American farmers raised 4 percent less corn in 2015 than the record crop of 2014, according to the United States Department of Agriculture’s November crop report. Total US corn production is estimated at 13.7 billion bushels. Soybeans however, are now forecast to set a new record at 3.98 billion bushels, a 1 percent increase from the preceding year. Both crop estimates were higher than the previous USDA report, though it wasn’t necessarily good news for farmers. The higher than expected yields sent corn and soybean prices tumbling lower.
The 2015 harvest is now almost entirely complete. With soil temperatures dropping, farmers are shifting their attention toward fall tillage and fertilizer application. Typically they will wait until soil temperatures drop below 50 degrees to apply nitrogen fertilizer, because cooler soils will retain the fertilizer better.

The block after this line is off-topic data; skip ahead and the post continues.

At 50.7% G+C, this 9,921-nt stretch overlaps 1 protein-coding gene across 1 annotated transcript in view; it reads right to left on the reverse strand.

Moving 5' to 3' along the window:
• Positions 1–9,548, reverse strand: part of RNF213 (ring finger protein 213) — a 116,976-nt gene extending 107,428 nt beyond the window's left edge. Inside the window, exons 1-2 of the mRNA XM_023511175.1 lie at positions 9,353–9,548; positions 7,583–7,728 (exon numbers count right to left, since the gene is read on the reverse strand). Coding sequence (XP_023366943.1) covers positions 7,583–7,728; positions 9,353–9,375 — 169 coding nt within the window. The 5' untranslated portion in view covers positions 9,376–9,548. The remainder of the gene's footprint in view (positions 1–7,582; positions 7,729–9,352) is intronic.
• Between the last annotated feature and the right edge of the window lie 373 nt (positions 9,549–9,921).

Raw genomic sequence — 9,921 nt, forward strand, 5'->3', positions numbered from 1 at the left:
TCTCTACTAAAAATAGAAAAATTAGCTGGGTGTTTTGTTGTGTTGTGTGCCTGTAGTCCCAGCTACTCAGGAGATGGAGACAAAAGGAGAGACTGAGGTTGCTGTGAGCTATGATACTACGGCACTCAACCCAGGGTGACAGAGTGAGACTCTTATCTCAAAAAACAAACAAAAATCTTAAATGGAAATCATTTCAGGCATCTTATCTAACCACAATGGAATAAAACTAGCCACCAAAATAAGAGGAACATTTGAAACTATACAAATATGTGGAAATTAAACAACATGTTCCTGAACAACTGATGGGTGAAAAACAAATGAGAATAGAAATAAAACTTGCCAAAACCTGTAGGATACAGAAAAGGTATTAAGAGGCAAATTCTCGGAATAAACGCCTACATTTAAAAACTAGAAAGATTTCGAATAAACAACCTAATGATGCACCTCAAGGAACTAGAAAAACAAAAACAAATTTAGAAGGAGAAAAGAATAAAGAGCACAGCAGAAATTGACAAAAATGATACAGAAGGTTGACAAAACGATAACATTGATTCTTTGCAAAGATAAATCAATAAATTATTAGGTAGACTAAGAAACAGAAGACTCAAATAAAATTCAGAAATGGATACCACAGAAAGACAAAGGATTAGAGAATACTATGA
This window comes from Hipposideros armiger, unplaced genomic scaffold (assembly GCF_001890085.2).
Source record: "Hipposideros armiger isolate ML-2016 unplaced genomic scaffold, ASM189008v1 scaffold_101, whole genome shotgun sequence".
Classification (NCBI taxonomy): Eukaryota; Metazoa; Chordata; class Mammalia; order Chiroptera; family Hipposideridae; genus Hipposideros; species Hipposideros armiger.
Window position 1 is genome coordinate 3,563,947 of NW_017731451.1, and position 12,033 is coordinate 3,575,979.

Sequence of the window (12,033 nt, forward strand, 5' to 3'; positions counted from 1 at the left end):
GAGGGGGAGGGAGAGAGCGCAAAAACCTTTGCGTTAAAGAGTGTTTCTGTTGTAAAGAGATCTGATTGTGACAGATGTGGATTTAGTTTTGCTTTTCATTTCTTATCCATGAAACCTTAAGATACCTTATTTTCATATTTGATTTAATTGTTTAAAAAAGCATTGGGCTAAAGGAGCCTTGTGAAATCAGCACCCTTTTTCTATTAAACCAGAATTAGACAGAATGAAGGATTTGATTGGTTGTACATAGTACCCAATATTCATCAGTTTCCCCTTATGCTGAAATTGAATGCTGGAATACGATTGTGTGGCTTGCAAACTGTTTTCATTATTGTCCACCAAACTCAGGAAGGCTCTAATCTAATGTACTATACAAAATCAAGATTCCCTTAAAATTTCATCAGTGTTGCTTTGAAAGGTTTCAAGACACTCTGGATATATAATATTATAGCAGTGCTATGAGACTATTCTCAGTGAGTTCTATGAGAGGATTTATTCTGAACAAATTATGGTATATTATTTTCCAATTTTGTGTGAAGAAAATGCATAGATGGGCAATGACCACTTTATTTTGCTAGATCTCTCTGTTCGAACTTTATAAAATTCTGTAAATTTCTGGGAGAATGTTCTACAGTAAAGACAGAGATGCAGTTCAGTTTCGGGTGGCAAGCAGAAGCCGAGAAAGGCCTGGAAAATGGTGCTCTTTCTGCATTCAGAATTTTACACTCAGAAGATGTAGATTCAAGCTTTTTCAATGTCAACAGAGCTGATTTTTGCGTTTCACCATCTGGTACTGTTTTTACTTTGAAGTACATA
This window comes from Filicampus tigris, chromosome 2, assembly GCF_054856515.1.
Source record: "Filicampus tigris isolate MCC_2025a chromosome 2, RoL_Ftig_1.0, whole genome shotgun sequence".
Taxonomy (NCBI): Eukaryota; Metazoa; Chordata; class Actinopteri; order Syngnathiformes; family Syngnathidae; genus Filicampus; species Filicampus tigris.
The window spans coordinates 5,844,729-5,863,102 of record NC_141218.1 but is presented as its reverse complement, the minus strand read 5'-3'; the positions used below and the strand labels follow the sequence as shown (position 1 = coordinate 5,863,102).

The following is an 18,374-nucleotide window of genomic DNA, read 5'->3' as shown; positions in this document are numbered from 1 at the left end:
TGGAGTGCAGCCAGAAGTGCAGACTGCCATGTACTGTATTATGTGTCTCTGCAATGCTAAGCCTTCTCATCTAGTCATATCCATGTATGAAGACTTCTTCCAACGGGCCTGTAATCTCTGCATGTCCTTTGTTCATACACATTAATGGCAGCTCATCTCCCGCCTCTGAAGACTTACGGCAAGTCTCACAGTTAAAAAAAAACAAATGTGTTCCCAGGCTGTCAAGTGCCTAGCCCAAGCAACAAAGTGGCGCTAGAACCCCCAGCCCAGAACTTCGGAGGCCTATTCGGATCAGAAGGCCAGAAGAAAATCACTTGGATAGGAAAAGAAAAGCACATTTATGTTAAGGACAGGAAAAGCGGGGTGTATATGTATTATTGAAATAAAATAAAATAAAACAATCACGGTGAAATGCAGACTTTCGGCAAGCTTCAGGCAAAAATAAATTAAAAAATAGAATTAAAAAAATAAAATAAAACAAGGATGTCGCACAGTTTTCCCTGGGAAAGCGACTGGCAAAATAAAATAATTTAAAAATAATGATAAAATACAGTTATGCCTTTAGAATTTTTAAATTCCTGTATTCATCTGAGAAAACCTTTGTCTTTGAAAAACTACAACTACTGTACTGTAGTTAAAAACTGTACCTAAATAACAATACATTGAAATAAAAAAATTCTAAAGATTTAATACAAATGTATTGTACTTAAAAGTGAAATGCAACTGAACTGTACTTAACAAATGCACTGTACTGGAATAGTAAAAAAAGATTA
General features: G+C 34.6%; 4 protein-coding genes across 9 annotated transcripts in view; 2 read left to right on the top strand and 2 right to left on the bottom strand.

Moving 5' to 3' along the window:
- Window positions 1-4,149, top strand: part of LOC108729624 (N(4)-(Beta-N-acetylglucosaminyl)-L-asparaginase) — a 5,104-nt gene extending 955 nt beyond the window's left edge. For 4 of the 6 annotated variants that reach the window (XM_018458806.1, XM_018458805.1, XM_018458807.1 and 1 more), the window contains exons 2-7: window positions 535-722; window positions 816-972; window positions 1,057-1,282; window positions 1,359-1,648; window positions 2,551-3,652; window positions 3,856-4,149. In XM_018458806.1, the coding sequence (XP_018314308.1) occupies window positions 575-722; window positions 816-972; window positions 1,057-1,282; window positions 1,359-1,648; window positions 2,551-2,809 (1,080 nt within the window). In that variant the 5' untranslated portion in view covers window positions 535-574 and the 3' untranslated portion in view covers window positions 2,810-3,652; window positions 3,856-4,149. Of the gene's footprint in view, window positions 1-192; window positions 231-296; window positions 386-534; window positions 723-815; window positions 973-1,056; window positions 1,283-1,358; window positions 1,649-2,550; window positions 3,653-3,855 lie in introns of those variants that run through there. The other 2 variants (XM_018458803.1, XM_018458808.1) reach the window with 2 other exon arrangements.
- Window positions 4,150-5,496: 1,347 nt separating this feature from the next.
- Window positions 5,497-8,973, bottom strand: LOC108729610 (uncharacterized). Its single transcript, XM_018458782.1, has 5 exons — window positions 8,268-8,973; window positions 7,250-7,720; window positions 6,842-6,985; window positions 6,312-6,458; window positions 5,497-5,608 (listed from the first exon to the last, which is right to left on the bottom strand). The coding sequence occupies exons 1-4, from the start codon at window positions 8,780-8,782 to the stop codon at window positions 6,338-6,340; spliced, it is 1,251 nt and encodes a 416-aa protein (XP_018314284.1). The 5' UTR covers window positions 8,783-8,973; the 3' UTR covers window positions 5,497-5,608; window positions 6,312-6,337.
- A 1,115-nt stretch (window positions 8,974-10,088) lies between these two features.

Farmers have welcomed recent rain, which helped end near-drought conditions in several areas of the state. According to the USDA, topsoil is now rated at 69 percent adequate and 5 percent surplus, with subsoil moisture at 61 percent and 4 percent respectively. Soil temperatures are ranging from 48.8 degrees in southern Illinois to 38.8 degrees in the northern part of the state.